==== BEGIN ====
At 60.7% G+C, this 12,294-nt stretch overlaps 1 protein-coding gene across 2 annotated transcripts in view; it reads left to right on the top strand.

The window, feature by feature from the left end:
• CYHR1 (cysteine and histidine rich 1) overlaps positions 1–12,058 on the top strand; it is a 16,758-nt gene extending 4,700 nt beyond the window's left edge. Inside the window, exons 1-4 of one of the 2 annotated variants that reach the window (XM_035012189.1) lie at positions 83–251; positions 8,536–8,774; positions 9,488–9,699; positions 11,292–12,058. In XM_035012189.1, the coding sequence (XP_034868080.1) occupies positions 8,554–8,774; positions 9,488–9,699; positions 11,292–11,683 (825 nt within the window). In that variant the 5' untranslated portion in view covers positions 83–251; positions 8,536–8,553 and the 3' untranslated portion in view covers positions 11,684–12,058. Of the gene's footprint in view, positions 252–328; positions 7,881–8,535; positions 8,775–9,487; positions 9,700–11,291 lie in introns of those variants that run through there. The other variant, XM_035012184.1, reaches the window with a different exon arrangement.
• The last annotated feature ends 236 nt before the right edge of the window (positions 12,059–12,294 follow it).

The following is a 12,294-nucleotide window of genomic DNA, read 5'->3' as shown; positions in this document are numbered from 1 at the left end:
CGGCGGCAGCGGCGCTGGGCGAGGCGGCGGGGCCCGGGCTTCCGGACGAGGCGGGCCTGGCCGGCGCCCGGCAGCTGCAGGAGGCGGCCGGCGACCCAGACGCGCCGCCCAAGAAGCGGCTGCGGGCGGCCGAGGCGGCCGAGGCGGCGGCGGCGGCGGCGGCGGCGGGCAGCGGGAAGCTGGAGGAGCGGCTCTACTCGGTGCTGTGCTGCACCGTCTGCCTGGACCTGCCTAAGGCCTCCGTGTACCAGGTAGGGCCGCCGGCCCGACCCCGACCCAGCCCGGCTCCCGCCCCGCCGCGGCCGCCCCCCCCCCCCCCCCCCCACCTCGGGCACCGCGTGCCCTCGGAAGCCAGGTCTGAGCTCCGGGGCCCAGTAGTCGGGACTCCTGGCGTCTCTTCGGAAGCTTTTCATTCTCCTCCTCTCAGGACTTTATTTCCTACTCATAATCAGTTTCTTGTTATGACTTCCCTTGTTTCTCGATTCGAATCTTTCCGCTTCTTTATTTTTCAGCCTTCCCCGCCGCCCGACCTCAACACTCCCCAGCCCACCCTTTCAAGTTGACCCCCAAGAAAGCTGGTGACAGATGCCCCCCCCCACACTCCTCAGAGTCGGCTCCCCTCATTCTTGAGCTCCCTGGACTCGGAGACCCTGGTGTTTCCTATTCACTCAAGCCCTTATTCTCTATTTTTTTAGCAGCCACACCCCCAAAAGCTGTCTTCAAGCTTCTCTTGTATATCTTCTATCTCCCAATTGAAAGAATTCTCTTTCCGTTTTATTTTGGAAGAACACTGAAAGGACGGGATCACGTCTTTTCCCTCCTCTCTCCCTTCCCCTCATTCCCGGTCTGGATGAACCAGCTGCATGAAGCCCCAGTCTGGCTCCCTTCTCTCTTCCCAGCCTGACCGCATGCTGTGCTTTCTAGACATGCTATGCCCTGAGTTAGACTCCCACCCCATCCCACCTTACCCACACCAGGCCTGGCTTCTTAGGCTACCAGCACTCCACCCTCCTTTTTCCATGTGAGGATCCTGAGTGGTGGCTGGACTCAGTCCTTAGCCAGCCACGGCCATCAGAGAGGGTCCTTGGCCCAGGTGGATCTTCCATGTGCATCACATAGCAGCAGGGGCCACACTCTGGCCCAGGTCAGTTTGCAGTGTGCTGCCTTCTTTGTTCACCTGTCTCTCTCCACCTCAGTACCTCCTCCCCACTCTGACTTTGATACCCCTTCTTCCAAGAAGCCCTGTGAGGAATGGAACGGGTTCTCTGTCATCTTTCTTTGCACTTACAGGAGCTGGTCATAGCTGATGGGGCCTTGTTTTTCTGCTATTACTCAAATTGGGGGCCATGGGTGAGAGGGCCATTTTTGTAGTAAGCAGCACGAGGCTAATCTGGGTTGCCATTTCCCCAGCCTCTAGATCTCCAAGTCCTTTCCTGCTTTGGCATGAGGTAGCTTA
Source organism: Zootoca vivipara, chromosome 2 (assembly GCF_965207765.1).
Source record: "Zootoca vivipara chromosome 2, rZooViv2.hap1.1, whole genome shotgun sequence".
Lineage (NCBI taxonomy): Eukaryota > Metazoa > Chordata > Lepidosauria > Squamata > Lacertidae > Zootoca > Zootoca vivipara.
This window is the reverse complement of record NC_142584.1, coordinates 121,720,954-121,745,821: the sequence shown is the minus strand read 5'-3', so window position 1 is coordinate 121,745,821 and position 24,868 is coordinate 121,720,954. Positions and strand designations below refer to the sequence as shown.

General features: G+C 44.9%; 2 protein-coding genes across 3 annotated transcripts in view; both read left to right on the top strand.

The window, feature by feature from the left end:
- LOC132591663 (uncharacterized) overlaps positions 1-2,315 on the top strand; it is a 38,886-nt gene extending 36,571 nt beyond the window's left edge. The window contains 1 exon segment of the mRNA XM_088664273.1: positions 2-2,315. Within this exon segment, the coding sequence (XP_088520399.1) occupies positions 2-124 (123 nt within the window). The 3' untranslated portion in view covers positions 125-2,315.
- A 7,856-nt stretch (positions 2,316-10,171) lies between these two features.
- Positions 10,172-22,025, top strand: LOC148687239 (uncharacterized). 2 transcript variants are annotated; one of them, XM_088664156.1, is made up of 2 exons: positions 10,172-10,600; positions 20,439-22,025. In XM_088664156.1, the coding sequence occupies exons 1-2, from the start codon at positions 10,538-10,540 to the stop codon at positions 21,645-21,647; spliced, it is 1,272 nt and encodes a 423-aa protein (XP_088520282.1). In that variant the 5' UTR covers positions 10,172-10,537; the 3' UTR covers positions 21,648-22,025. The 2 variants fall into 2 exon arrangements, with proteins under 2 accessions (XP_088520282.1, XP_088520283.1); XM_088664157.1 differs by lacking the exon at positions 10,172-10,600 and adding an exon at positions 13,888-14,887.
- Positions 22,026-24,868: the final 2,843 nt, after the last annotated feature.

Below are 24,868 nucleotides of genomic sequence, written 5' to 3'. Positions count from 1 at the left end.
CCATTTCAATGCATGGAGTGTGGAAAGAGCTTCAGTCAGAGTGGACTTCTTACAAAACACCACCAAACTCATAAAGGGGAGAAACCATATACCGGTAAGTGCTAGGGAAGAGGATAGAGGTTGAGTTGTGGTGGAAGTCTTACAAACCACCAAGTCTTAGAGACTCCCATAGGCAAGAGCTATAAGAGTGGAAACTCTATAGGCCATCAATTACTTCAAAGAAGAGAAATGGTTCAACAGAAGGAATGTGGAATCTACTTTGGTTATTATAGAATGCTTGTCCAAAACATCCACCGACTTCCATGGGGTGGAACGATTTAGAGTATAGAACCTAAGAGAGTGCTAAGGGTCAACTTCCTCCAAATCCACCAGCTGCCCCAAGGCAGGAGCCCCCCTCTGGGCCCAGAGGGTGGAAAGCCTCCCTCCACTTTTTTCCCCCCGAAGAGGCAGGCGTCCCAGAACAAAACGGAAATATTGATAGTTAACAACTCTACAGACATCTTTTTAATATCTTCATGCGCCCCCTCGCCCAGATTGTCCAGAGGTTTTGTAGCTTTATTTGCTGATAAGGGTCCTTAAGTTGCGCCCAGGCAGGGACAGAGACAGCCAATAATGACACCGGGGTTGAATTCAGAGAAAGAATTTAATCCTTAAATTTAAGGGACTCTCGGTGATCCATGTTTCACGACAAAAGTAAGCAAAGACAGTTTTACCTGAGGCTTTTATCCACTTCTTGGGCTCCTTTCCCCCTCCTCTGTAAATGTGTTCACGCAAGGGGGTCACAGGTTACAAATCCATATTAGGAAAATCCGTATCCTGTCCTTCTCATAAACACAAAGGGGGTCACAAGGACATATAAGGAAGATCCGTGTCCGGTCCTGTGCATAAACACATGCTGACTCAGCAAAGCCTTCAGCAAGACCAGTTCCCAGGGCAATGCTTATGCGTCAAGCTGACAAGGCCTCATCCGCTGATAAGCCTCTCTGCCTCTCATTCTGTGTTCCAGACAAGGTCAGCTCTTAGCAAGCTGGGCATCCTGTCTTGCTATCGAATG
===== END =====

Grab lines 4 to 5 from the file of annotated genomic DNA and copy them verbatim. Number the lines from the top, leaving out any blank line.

• The last annotated feature ends 236 nt before the right edge of the window (positions 12,059–12,294 follow it).

The following is a 12,294-nucleotide window of genomic DNA, read 5'->3' as shown; positions in this document are numbered from 1 at the left end: